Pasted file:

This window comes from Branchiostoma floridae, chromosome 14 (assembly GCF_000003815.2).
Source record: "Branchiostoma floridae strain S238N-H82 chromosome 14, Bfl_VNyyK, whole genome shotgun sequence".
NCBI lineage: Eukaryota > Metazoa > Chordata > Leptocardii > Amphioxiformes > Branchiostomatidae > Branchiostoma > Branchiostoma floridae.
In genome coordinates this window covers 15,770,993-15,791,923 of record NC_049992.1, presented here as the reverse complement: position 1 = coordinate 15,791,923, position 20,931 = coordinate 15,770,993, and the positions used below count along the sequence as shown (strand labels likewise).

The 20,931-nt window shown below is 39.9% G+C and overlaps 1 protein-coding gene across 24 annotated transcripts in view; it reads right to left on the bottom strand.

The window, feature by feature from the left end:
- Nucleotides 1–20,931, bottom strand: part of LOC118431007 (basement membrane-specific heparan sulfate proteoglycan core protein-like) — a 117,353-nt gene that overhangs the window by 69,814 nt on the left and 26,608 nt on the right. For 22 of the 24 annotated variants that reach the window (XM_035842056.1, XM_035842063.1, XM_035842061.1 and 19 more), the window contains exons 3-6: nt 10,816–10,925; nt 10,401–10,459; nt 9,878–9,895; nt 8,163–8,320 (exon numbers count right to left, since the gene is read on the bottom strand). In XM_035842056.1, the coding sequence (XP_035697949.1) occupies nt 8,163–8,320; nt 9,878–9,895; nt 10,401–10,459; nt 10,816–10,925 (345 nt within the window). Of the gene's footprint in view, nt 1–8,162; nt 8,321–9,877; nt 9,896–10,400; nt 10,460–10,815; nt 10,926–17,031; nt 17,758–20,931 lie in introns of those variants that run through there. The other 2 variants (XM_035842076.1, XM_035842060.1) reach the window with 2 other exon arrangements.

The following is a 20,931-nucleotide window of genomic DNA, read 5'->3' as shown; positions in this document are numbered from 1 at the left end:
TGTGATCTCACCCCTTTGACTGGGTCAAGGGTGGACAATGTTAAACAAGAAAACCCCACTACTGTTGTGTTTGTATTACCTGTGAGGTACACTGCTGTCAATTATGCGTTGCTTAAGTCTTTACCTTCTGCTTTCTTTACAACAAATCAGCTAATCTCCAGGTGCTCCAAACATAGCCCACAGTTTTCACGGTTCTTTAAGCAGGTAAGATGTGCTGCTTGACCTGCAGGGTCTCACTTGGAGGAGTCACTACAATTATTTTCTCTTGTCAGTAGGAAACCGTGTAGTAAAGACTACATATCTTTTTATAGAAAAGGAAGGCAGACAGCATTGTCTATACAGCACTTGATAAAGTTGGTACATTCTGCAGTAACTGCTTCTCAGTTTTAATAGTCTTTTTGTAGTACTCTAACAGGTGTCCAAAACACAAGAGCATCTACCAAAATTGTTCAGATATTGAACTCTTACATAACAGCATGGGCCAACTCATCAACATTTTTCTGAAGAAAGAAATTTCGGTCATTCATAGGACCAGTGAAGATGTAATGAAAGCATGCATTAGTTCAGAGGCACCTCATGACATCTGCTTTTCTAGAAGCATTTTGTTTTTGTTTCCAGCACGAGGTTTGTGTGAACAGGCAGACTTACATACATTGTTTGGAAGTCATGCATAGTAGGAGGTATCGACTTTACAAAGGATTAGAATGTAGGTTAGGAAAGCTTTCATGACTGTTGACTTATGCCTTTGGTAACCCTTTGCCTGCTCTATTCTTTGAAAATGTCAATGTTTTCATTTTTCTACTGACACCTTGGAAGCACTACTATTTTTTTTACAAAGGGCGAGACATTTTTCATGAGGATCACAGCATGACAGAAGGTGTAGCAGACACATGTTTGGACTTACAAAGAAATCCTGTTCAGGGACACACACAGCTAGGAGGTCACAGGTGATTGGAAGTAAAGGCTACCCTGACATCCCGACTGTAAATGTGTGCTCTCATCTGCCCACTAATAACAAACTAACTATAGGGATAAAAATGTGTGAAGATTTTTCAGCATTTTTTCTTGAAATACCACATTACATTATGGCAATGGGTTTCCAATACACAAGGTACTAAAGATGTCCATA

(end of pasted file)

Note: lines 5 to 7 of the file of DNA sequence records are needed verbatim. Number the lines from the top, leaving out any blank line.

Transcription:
The 20,931-nt window shown below is 39.9% G+C and overlaps 1 protein-coding gene across 24 annotated transcripts in view; it reads right to left on the bottom strand.

The window, feature by feature from the left end:
- Nucleotides 1–20,931, bottom strand: part of LOC118431007 (basement membrane-specific heparan sulfate proteoglycan core protein-like) — a 117,353-nt gene that overhangs the window by 69,814 nt on the left and 26,608 nt on the right. For 22 of the 24 annotated variants that reach the window (XM_035842056.1, XM_035842063.1, XM_035842061.1 and 19 more), the window contains exons 3-6: nt 10,816–10,925; nt 10,401–10,459; nt 9,878–9,895; nt 8,163–8,320 (exon numbers count right to left, since the gene is read on the bottom strand). In XM_035842056.1, the coding sequence (XP_035697949.1) occupies nt 8,163–8,320; nt 9,878–9,895; nt 10,401–10,459; nt 10,816–10,925 (345 nt within the window). Of the gene's footprint in view, nt 1–8,162; nt 8,321–9,877; nt 9,896–10,400; nt 10,460–10,815; nt 10,926–17,031; nt 17,758–20,931 lie in introns of those variants that run through there. The other 2 variants (XM_035842076.1, XM_035842060.1) reach the window with 2 other exon arrangements.